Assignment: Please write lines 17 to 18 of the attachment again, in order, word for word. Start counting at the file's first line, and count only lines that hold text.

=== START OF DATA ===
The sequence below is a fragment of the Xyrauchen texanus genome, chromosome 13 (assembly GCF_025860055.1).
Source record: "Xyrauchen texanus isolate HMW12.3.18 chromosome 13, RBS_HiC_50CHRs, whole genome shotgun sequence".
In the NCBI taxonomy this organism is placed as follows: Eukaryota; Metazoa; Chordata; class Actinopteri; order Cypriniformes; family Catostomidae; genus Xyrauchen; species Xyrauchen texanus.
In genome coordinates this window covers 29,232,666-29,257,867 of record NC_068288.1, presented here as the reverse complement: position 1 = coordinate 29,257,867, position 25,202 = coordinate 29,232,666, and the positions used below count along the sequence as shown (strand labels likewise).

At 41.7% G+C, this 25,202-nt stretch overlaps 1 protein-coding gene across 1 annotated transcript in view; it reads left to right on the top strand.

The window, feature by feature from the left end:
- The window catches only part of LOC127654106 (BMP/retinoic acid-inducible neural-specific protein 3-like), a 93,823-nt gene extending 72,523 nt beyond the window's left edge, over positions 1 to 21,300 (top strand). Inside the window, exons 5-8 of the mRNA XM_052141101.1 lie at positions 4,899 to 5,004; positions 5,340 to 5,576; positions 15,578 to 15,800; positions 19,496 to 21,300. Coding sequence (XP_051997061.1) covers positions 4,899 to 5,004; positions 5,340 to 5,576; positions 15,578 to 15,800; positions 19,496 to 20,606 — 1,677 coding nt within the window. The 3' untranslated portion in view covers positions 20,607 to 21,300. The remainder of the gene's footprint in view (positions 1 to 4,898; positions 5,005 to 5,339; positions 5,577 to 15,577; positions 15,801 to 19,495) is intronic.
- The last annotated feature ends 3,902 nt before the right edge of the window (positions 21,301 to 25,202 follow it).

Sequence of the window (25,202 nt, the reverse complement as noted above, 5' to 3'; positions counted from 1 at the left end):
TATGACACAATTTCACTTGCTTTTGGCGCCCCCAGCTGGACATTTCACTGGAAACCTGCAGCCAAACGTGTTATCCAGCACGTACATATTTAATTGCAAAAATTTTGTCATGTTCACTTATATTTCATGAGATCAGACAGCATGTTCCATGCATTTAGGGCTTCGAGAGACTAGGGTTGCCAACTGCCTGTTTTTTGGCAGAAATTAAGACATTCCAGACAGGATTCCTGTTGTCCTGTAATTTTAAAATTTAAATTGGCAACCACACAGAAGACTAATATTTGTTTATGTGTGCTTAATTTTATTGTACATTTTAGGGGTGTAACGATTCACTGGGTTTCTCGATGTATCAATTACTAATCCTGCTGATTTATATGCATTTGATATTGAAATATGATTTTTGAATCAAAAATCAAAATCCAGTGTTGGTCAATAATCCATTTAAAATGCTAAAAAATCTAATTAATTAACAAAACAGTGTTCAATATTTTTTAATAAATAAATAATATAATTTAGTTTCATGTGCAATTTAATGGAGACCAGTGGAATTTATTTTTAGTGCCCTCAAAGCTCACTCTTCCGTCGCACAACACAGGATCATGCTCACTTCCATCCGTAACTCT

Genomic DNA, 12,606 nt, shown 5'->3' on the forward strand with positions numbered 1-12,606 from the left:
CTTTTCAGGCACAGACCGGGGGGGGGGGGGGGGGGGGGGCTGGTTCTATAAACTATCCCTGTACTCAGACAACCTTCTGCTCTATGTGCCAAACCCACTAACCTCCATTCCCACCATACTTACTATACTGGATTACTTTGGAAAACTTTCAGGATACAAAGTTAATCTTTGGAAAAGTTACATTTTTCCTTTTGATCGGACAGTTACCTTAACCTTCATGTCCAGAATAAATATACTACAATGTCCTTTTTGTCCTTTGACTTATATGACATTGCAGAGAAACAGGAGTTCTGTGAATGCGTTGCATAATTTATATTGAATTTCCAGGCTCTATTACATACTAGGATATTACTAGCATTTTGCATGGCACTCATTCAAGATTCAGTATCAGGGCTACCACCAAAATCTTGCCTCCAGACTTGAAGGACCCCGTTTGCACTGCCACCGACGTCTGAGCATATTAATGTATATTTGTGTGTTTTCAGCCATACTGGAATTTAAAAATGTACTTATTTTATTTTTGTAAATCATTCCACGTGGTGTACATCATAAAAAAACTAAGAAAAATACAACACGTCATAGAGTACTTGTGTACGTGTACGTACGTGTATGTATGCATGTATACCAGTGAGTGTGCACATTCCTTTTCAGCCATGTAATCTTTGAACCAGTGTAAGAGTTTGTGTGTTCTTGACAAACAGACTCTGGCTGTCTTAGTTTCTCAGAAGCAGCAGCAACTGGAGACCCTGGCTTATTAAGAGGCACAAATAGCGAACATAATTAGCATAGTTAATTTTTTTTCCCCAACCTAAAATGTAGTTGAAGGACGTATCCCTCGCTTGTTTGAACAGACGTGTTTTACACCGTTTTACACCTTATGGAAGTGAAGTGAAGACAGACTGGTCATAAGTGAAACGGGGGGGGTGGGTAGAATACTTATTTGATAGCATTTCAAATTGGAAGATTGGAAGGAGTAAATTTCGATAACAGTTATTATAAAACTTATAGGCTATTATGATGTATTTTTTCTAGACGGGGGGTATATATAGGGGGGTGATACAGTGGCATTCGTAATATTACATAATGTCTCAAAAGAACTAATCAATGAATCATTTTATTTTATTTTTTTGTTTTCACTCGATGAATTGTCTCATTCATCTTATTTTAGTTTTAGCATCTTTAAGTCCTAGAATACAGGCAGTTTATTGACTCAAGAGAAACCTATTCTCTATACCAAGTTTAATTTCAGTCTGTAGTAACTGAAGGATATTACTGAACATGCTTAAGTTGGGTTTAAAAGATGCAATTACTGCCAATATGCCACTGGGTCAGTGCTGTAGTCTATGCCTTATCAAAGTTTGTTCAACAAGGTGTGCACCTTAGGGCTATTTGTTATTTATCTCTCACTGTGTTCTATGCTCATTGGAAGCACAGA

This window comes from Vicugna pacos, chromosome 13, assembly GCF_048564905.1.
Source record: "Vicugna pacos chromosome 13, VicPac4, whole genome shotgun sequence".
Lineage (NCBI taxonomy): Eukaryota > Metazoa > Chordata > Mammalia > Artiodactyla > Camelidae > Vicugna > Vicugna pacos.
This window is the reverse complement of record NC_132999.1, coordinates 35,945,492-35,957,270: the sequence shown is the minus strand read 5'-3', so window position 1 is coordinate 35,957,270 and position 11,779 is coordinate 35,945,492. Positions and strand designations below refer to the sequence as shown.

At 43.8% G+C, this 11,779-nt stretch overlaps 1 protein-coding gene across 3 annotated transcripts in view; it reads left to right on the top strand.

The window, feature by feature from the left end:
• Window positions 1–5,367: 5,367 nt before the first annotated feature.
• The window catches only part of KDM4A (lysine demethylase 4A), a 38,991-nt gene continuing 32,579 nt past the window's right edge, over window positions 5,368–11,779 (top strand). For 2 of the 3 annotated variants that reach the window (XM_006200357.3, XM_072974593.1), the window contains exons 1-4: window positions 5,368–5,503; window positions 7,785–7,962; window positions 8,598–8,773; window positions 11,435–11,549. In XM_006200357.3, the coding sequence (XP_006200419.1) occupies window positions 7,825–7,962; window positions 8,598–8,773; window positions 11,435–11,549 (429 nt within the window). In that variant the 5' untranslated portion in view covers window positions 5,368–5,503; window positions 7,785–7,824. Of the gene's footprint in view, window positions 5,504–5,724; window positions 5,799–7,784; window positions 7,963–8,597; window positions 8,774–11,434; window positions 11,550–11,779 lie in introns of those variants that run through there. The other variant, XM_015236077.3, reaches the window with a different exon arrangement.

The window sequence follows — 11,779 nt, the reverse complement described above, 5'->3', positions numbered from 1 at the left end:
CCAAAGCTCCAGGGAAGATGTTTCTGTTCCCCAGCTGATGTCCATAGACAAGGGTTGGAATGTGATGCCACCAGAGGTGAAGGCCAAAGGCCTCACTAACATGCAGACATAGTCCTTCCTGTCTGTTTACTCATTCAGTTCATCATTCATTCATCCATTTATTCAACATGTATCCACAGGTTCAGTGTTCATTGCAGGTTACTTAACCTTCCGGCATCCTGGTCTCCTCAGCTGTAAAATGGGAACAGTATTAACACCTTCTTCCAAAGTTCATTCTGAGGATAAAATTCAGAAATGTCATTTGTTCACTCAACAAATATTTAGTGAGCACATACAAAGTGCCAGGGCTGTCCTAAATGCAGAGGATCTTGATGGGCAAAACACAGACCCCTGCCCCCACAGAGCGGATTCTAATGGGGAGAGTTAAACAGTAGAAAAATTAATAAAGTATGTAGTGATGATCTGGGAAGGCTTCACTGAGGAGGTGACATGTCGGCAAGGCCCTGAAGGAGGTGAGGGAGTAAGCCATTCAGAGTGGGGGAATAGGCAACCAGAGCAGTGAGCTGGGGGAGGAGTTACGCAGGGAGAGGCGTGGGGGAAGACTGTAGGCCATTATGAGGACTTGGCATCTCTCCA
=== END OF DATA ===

At 43.8% G+C, this 11,779-nt stretch overlaps 1 protein-coding gene across 3 annotated transcripts in view; it reads left to right on the top strand.

The window, feature by feature from the left end: